biniag lanoll uniti from ic**ral divinum Thef ForceajwMf >if aiisctinq Irani prirufeuaa-refhuag capability for many rwontha.a at rak of caircme dcnscuic hardship [

uapa the Calf tor ikr am. increase Iraq*nd delay 'one improvement tnpiaiibiag would x'ukopreu-ue lotMB .hdadany, liaq's KsrdvShis.anii-Sr lam Beilhl*is,IrMioruiimaddi-tonal military unit* aieethnaaes.f-

htti Dtf'i'. If linqia stubborn Iranian resistancesomehow toolitical defeii for Iraq, enhanced Israeli military superiority' would be ontutodooter periccl. Politically, the IraaJam could win aif Iraqi forces werein IheIrani President Saddamwere to bo toppled or discredited in Ihe Arab world after his forces became bogged down in Iran]

Such an IranianwouJd eniurc enhanced lirieli mdilary lapcriortty ova* lha Arabs for at least the nest fire years. Iran would lac* lha capability f.g the war to send more than token form to the Goran Hdefttse* southern Lebanon,and |rj|'a foeeea might need suhuaatialever* ad hurt fur Iraq would dram ill military atrangth and would increase Shaaraq. Sana* Arabia, and the Gulf sums.

Iraq's influence and strategic positionbe greatly enhanced il*ecisive vxsory over Tehran. If the Iraqis were lo succeed in prompting the overthrow of Ayaiotlsh Khomrani. they

Irons thndasc-se wwh laraet. tanpieaaaseryaacreaseia aaamaM Arab rlartorsc If Ibe trwacntaar-*rwed In Baghdad, ri wound sua Tehran ai the aaaia ibrcM and probably asuuid Mt be inclined lo cm Van the laraaMa until Ih* seer* with Iran wasro-Iranian. Shi*eplace ine presentM. lalaaaae reforms, noincii purees, internal turmoil, poor discipline, and erratic leadership would reduce ihe tn dine si. cffcciiueacis, and probably tha aire of Iraqi forces for several yean

aMaallj' regi'dlesathey had attained their wrrtsotsal goals.thai,ufficuntli irionac the Irinars

Army and Air Force lo permit Biabdad to vol iduon the Shall si Arab and thaa* part* of Kharestan crii<atl ao Im ml cnocny Tan wuuld lnera>cmiktafy and ccoaumc manure en Tehran to agreeruce andiW eapabihiy of lino, forces toaajajj a*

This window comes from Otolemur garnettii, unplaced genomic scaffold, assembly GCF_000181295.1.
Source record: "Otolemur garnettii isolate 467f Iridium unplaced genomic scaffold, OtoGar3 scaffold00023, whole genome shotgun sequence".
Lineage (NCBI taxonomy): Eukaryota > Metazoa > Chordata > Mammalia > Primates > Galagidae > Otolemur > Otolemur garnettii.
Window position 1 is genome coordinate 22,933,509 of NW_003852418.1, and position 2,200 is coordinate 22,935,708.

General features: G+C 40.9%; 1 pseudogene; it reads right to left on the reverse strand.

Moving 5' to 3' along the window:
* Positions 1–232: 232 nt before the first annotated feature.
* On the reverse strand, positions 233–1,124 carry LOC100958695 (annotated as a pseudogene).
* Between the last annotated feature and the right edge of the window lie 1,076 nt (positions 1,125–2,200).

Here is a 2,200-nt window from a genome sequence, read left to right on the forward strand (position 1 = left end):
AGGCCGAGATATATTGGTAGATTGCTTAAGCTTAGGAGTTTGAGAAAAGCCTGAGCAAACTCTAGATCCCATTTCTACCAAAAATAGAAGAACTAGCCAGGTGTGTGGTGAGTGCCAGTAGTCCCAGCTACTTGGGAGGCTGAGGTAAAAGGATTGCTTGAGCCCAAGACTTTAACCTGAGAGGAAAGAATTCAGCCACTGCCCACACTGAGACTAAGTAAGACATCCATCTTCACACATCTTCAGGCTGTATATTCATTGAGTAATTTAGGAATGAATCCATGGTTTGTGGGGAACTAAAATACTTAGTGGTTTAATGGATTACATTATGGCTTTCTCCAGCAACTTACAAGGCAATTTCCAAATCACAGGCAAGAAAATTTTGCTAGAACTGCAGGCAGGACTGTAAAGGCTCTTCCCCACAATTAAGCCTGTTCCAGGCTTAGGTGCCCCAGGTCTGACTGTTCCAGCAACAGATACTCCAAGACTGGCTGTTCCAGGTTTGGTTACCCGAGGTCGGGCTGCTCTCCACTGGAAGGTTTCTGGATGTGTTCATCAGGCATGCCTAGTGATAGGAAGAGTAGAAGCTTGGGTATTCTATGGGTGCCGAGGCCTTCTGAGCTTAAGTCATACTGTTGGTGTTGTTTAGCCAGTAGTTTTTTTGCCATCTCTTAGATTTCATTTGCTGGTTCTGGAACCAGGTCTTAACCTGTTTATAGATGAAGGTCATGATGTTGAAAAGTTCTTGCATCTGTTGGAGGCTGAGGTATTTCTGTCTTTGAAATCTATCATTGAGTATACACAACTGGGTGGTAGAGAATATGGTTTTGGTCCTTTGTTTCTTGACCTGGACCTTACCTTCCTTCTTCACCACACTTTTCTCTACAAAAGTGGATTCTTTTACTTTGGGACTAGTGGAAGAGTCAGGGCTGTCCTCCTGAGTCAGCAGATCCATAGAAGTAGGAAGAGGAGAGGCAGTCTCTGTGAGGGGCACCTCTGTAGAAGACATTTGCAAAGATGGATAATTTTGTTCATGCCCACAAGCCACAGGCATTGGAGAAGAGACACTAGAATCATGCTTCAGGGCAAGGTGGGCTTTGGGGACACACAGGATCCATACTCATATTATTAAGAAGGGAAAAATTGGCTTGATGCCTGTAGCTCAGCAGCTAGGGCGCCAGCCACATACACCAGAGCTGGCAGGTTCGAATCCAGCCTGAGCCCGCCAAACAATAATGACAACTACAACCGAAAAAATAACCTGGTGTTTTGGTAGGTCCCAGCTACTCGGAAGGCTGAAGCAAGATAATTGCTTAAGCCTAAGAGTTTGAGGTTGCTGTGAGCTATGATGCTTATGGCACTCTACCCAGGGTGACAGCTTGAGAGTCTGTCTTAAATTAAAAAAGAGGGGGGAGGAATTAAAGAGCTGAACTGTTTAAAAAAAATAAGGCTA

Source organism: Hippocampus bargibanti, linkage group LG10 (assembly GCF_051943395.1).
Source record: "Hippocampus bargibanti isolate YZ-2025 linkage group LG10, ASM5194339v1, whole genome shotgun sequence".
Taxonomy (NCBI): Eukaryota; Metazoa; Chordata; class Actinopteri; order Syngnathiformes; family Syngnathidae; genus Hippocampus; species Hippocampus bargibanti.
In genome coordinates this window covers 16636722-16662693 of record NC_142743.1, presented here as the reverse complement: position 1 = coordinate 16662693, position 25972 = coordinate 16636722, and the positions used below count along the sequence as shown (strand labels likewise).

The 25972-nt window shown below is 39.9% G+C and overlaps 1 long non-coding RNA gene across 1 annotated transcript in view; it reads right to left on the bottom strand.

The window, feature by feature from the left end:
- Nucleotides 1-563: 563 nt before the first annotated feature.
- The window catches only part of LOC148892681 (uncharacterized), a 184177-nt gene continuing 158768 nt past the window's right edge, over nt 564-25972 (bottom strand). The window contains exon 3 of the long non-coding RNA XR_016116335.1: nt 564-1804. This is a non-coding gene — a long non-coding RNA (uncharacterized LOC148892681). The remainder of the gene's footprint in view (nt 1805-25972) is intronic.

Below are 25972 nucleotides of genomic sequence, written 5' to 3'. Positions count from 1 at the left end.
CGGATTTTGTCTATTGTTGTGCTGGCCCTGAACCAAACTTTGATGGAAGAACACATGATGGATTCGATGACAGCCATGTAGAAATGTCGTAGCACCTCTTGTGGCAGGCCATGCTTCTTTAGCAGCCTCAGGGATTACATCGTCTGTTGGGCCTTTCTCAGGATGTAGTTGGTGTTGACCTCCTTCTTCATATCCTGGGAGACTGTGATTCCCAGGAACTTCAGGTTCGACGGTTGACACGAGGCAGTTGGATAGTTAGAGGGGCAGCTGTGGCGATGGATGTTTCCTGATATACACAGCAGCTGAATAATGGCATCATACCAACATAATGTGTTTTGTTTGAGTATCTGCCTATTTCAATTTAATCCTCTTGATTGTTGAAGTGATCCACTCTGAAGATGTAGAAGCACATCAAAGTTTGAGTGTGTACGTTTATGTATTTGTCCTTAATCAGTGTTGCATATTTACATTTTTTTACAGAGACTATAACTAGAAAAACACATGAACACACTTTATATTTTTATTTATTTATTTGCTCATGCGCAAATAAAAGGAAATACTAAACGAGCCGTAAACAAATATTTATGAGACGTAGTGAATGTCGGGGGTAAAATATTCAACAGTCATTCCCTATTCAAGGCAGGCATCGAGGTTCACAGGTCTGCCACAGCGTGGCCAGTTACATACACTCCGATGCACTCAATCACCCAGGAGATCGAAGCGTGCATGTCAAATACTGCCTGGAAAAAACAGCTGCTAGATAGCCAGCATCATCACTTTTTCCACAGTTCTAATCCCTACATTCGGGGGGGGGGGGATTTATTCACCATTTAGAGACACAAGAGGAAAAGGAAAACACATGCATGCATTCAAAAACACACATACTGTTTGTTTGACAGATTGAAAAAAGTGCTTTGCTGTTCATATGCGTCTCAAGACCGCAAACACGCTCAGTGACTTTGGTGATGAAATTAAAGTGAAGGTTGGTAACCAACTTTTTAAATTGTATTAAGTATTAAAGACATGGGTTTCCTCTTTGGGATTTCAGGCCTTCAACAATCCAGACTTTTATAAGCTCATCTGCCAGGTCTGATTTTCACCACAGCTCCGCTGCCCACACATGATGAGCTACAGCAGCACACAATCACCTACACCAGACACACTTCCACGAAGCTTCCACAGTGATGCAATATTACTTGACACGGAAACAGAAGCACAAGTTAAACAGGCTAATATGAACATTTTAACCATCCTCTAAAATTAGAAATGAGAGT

After aend so the war. Iraq aoutd prohublr

Accelerate the cngenng modern-ration and caps avion of lis mill lary andcnnoiny.enlic-mg item* Vast in the war and correcting wai-revealed deficienciet rn adefenseorce perlnrmiiice.Um atsenhancodautitnt looncourage other Arab tul rmduceri to spend more of their wealth and influence to promoif military andaction agalnai IsraelAttempt loeitcnrl wartime coopcalion unh Jordan into closer mlliiaty *nd political iici between ihetiao ccunincn.j |

Th* aftermath of ih* war. however, would continue to hinit ih* site of ihc force lhal Iraq could send agnssi Israel. Virtually ad of Iraq's Army would continueM be stationed either along th*orderc*ur* ttacurftMCcnaVt-ar between the Arab stales and brael. Iraq would pndhsbly at tewspt to move acme of thai* (ones to Ih*ghtida* VaiUy. wanna Us. if Ih* aoc-drr wiih Iran were quiethru aer* usyua* lb* riaha against Israel. Nonet henna, Baghdad, evuuuw drr iht hunt ofaa. wwdd awrsty atainaaerc forces facrug Iran wad Ihr Kurd*eak) banc before ihc war wnu Ira* Fan* if the preteal Iraana toadershapoauaihiown aad rephicBdfavorabs* so Iran, or if Iran daaaMcgraitdroup of srrnUrr stales, or if Iraq dccistvety defeated Irani regular armed foreaa. Ihe border are* probaNy uwsrid remain rata tile and rocruire the continued garrison m|eot force*.]

Moreover, the performance of the Iraqi forces

Iran suggests thai Ibey would perfcrm poorly againil

the far more formidable Israelii. Baihdad Su gamed

valjaoic cincricncc in com Oil im in punning and controlling large-scale operation) that could imprm; iu performanceuture mnflM Nunclhrlct*.operating under fiivoratfc geographicnh the mimi andebiliiaied foe the Iraqis nw'id loo timidly tn eaploit their advantages i'll'. chose to advancein part tom louts while affording Tehran npnoriuntly to negotiate Such cautioushesitant military tactics, a* well as Iraqiin airM be quickly exploited by Ihe fallible and epportuniMk larad De-feme Fixers.

R tic (km to Ibe War

The Israelii hare been caalkui in their appraisals of the long-term implications of thelaitial Israeli commentary on the war waiwith th* probability thnt Iraq would emerge victor'oiii and

ckurr la in objective oi damn ill ngorld.

[(OrtrTiCt irUy

pcrsisTst varying level* ofi-initree'rorying up much of Iraq'* military ttrength. Israeli press cor reicondenu and diplomats hoc drawn particular attention to their perception that tbe war haa parti.-'ty diverted attention from Ihe Palestinian Baue and deu-omtrated iKii the Arab-Israeli disputenot the only source of dangerous instability in ihe Middle East.

Israeli spotcimon have also expressed concern lhal ihc war. together wiih the Soviet initio" nf Afginnistin and the recently iiaaed Treaty of Friendship and Cooperation tut-on th* USSR aad Syria,crconed Savinia the Middle Fast andnewor Mowce* Seme Israel*pect the*nrlral pontonhr coafttca ao that they canffer so anecb-ate. Forme Foreign Minnie' Di;m. lor eaamplc. beltoeilueeeitfii mediation eTTar! by Moscow "would pal Ihe Soviets inAfghaaisian. Iran. Iraq, and Syria" aad further reduce US nfluenoe In th* region.

Original document.